Chinese New Year is coming on February 16. This year, we will welcome the Year of the Dog. The 11th animal in the Chinese zodiac, the dog usually represents loyalty, courage, bravery, and honesty. Chinese zodiac signs are closely connected with the five elements: metal, wood, water, fire, and earth. The dog is associated with earth.
There are four main traditions for Chinese New Year. The first is to give the traditional greeting “Gong xi fa cai,” which translates to “wishing you a wealthy and prosperous year.”
Subscribe to our Newsletter!
Receive selected content straight into your inbox.
The second tradition is to give “lai shi.” These are red envelopes containing money. Adults give them to children as their New Year gift. Some children, hoping to save up for something they really want, will put the money in their piggy banks. Other children ask their parents to hold onto it for them.
When older people give a red envelope, the young person should use both hands to receive it. However, children should not give a red envelope to adults, as it is considered to be disrespectful and humiliating to the adult.
It is also common practice that on the first day of work after the New Year holiday, the boss will give employees red envelopes. Residents living in a building give red envelopes to the building concierge, and people generally give red envelopes to those who provide service to them, such as cleaners, waiters, and domestic help. It is considered the proper way to show your appreciation for their service during the holiday.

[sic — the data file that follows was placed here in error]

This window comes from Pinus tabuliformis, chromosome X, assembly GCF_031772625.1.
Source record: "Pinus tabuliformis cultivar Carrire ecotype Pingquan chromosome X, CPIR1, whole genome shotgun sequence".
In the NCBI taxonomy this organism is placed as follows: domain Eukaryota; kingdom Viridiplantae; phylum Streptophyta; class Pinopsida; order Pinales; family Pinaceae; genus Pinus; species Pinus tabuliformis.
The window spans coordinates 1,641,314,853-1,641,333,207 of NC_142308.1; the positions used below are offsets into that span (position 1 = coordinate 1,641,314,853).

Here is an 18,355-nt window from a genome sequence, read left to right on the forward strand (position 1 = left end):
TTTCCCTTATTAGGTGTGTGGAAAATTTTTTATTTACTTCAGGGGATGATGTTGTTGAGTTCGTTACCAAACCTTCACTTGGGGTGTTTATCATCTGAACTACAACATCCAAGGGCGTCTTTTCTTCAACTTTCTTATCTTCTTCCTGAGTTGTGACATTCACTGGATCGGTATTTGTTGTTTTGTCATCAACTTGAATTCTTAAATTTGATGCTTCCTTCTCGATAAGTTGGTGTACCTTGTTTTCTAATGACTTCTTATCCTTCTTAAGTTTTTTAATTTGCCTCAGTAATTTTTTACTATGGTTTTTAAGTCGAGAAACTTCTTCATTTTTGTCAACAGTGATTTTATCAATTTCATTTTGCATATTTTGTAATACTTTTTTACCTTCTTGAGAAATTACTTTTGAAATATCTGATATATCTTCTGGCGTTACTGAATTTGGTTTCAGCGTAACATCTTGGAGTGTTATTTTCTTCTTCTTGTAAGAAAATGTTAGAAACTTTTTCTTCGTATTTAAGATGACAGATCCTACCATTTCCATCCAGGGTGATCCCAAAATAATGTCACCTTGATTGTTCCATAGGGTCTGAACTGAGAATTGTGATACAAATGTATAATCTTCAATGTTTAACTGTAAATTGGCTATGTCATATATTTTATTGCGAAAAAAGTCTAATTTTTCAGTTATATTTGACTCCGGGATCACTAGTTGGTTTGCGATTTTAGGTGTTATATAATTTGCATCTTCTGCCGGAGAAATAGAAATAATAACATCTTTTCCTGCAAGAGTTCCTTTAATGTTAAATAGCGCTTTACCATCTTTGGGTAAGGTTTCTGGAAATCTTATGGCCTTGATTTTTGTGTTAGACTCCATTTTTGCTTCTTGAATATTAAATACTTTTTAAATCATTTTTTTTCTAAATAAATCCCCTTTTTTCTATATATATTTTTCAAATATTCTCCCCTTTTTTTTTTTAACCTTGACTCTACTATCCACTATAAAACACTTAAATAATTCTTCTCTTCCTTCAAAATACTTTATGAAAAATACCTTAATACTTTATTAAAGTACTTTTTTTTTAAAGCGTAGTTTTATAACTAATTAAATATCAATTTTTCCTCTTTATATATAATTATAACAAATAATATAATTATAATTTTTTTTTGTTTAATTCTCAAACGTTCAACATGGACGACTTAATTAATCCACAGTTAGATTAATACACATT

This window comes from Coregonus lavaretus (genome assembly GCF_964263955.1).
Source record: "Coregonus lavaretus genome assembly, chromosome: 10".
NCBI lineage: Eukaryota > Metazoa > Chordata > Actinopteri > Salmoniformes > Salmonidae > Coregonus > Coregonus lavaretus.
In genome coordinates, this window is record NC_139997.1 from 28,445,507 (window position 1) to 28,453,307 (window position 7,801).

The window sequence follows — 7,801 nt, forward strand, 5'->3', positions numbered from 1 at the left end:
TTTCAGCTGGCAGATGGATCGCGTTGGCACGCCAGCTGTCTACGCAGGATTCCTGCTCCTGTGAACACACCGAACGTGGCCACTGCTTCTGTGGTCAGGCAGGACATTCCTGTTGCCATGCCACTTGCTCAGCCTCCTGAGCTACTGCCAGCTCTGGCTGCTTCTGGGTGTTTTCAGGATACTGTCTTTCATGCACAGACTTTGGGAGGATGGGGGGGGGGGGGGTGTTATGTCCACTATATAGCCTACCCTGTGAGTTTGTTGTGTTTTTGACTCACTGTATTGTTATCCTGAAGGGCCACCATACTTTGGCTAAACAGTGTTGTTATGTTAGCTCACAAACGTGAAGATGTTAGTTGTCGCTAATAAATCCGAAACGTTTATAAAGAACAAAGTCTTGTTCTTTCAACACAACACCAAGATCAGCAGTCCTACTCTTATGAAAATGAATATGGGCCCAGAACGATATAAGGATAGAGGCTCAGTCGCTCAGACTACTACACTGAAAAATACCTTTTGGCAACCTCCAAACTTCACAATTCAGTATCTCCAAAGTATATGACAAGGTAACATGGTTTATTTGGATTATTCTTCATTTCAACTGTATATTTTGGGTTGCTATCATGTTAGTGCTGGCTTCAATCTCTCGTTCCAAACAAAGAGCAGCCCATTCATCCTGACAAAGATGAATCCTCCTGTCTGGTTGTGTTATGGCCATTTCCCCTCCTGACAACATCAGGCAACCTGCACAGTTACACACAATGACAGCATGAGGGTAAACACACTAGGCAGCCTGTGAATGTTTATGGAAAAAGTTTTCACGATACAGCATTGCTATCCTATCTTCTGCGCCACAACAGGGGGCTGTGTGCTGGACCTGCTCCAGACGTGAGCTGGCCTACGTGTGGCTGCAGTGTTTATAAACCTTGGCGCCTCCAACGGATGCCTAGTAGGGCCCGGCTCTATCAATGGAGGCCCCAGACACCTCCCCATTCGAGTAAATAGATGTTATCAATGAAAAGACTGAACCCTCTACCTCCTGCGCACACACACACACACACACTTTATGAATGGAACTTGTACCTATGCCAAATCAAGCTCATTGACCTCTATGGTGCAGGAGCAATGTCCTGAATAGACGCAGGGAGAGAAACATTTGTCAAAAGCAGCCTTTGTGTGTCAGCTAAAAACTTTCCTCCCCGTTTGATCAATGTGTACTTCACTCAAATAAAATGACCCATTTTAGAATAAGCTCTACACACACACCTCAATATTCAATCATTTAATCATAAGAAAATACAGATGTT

Usually, each envelope contains brand new, uncirculated banknotes. The amount depends on who the recipient is. For children in the family, the amount is about 100 Hong Kong dollars (US$10) and for service people, it is around 50 HKD (US$5) per envelope. Staff at a restaurant or gas station usually get 20 HKD (US$2) from customers, while office staff can expect to get 500 HKD (US$50) from their bosses.
The third tradition for Chinese New Year is to buy fresh flowers for the house. It not only creates a holiday atmosphere, but is also thought to bring luck.
Buying bamboo in a pot is thought to bring about a prosperous business in the new year. A peach tree with pink flowers brings good luck in marriage, and chrysanthemums bring longevity.
The fourth tradition is the big family meal. In the same way that North Americans have traditional holiday meals during Thanksgiving and Christmas, Chinese people, and especially the people of Hong Kong, pay particular attention to the Chinese New Year’s dinner.
Fish must be served. This is because in Chinese, the words for fish (yú) and abundance (yù) have the same pronunciation. Thus, having fish on the menu is thought to bring abundance in the New Year. Serving dumplings and rice cakes is thought to bring prosperity (the shape of the dumplings resembles that of ancient currency).
Sweet rice balls (tāngyuán) for dessert bring happiness and unity for the family, since the rice balls stick together as any good family should.
There are just so many traditions for the Chinese New Year. In the next article, we will look more closely at the Year of the Dog.